In his introduction to his biography The Terrible Speed of Mercy, Jonathan Rogers wrote, “The outward constraints that [Flannery] O’Connor accepted and ultimately cultivated made room for an interior world as spacious and various as the heavens themselves.” It’s not surprising, then, that his biography of Flannery O’Connor is a spiritual biography.
The Terrible Speed of Mercy is a short book, only 162 pages when you exclude the notes; Flannery O’Connor had a short life, only 39 years. It was never exactly dramatic. O’Connor led, as Rogers said, a “pious” life, in straight grooves of routine. She never married, had no children, never sinned or succeeded in spectacular fashion.
Rogers deals with the events of O’Connor’s life, but his main focus is on her “interior world”, explored through her writing – her stories and, more often, her letters. To the author’s credit he searches beneath the shallow surface to the quiet struggles of O’Connor’s life and the meaning of her work.
The one fault of this biography is that Jonathan Rogers lets his bias toward Flannery O’Connor show too obviously. He just tried too hard. At one point he recounted how, as a child, O’Connor would try to “sock” her guardian angel, and then wrote, “Jacob, too, fought with an angel.” Which is like following up the story of how Don Quixote fought windmills with a reminder that David, too, fought giants.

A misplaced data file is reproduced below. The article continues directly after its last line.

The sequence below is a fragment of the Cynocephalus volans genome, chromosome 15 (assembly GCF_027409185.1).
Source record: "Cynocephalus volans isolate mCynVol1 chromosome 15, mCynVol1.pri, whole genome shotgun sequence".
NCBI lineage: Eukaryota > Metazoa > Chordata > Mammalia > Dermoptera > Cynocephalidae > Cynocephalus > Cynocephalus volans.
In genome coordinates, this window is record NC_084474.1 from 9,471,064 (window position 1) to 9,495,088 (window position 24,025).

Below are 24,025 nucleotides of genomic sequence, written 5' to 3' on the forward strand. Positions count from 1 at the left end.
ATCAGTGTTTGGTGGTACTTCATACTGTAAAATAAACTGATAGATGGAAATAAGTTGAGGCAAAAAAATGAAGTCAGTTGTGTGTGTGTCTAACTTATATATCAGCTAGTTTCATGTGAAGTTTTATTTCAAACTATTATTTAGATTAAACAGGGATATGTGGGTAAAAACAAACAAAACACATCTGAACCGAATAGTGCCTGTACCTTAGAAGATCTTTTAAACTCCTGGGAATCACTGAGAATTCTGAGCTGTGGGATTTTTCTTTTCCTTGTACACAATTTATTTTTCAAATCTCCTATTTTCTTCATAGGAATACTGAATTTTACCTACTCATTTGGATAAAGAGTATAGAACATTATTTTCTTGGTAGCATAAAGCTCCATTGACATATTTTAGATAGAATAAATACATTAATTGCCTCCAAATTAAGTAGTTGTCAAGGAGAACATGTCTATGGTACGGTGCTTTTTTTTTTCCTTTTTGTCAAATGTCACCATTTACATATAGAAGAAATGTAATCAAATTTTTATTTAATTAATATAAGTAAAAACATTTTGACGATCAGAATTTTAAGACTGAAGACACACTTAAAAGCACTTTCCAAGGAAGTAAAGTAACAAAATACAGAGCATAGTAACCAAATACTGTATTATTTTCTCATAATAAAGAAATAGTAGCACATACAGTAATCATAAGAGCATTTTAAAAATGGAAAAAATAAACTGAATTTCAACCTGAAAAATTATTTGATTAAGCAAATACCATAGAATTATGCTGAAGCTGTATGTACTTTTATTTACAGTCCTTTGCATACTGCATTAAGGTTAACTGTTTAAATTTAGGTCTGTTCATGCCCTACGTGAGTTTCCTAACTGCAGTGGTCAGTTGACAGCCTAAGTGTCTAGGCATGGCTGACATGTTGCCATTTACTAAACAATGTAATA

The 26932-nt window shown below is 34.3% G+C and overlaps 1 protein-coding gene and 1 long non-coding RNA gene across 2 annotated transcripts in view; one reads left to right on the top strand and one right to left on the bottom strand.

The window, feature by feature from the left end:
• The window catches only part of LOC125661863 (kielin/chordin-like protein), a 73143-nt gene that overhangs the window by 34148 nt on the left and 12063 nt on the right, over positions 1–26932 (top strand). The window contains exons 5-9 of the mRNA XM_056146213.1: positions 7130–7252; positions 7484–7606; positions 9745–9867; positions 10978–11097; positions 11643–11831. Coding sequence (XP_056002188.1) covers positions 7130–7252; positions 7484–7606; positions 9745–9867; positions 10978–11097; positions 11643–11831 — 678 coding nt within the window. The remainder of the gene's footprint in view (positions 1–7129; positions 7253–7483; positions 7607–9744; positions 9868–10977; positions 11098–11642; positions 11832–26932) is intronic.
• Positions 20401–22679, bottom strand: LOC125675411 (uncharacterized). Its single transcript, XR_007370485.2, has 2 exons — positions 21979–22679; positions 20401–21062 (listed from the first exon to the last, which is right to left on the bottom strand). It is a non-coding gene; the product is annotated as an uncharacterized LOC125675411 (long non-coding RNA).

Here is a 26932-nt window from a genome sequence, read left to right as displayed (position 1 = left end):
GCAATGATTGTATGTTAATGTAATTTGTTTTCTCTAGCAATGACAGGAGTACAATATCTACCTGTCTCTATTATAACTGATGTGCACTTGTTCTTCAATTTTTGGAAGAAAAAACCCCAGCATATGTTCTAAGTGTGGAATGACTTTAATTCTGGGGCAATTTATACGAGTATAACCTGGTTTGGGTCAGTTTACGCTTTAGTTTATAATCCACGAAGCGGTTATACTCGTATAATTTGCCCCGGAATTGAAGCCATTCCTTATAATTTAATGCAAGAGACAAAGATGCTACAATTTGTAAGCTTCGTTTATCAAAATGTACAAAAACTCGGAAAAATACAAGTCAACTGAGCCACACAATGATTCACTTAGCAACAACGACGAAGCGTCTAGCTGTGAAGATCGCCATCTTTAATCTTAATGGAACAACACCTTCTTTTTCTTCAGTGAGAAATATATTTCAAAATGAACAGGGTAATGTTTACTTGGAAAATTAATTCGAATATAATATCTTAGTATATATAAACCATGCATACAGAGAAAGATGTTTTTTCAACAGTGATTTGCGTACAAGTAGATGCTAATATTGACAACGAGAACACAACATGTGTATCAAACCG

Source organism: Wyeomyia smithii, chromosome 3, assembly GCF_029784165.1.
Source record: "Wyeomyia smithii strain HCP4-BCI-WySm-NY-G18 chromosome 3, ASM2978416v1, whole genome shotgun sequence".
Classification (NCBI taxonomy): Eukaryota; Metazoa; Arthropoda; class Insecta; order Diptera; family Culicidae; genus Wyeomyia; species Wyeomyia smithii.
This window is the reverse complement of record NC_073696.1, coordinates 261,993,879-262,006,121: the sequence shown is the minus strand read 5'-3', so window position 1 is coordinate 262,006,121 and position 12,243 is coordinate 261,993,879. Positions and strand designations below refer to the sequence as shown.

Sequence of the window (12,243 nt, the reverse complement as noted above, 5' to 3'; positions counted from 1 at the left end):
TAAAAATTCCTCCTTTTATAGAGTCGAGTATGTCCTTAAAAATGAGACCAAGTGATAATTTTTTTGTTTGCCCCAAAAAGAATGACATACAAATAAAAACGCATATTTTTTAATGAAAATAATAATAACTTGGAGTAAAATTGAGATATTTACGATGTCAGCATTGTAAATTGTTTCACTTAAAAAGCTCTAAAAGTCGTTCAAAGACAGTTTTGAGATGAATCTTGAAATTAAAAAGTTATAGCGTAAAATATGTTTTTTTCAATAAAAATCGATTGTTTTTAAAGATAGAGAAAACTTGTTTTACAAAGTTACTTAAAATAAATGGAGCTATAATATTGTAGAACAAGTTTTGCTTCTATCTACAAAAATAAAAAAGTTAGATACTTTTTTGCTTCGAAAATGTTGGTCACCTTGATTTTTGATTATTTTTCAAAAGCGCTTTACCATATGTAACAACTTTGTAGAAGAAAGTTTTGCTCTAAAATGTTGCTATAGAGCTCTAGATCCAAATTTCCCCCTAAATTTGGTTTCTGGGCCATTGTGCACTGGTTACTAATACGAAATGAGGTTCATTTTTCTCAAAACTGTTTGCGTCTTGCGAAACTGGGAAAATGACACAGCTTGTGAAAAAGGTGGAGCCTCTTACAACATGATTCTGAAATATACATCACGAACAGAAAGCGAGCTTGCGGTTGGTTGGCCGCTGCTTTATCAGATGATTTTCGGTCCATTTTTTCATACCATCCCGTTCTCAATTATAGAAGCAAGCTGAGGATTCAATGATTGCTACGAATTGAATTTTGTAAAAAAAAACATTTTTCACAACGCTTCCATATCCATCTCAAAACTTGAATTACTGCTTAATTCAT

The worst example of bias comes in the introduction, where Rogers generally suggests that disapproving of O’Connor’s writing is a spiritual failing. In the crowning paragraph, he writes:
The violence, the sudden death, the ugliness in O’Connor’s fiction are large figures drawn for the almost-blind. If the stories offend conventional morality, it is because the gospel itself is an offense to conventional morality. Grace is a scandal; it always has been. Jesus put out the glad hand to lepers and cripples and prostitutes and losers of every stripe even as he called the self-righteous a brood of vipers.
The train of thought here, if I’m following it correctly, is that O’Connor’s literature is offensive in the same way that Jesus’ ministry among the “sinners” was offensive. But writing about fictional losers is nothing like putting out “the glad hand” to real ones.
Rogers, apparently, starts from the position that “conventional morality” – he might have told us whose – is Pharisaical. Even granting this extraordinary assumption, Rogers’ contention that O’Connor’s works only offend conventional morality because of the gospel strains credulity. It could never have been the gore? If only O’Connor had expunged the last rays of grace, all offense would have gone with it?
The problem is not that Jonathan Rogers defended Flannery O’Connor from her critics, but that he failed to do justice to them. If he could have addressed their arguments seriously – instead of hinting that they were Pharisees – the book would have been stronger.
The Terrible Speed of Mercy is a sympathetic biography, informative, well-written, and engaging. It is not what they call “definitive”, but it does help its readers greatly in understanding the spiritual underpinnings of Flannery O’Connor’s work and life. As a biography, what it brings out is not so much that O’Connor had an interesting life, but that she was an interesting person. And this ability – the ability to see, to consider, and to bring to written life – a public figure as a person is priceless in a biographer.